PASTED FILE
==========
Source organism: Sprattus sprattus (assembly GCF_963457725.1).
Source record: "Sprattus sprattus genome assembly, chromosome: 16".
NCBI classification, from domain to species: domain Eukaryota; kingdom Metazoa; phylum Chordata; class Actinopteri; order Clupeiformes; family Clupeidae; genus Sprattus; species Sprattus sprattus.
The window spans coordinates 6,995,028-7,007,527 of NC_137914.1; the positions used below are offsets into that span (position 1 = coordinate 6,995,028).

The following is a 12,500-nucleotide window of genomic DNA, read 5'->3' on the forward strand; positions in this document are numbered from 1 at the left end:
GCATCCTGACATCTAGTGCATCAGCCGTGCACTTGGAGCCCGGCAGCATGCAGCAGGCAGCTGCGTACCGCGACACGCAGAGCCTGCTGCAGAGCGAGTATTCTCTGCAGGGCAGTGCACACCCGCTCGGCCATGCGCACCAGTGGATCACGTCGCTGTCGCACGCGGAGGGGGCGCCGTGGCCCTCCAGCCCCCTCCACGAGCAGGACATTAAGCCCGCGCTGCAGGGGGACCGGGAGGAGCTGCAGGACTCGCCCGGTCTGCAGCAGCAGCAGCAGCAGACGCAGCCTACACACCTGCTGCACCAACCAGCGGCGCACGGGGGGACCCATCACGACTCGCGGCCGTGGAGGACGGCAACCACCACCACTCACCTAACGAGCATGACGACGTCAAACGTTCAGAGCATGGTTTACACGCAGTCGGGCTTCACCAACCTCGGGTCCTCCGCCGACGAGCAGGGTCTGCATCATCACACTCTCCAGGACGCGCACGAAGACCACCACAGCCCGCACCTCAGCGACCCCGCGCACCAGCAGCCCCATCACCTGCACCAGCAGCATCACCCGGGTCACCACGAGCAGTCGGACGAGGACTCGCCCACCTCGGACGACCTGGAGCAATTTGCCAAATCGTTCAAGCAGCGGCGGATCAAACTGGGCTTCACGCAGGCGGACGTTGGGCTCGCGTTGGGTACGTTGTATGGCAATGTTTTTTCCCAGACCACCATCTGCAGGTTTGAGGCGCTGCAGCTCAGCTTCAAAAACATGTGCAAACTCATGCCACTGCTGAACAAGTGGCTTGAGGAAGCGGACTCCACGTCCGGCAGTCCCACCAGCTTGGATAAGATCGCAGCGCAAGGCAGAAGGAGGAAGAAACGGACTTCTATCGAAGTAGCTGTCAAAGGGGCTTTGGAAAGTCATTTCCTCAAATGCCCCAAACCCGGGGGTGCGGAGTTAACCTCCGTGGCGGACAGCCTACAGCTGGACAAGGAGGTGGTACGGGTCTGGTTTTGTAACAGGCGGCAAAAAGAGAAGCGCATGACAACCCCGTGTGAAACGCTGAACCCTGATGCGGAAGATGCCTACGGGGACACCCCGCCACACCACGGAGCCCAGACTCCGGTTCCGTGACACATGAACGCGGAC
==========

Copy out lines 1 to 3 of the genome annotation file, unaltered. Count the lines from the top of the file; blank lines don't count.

Source organism: Sprattus sprattus (assembly GCF_963457725.1).
Source record: "Sprattus sprattus genome assembly, chromosome: 16".
NCBI classification, from domain to species: domain Eukaryota; kingdom Metazoa; phylum Chordata; class Actinopteri; order Clupeiformes; family Clupeidae; genus Sprattus; species Sprattus sprattus.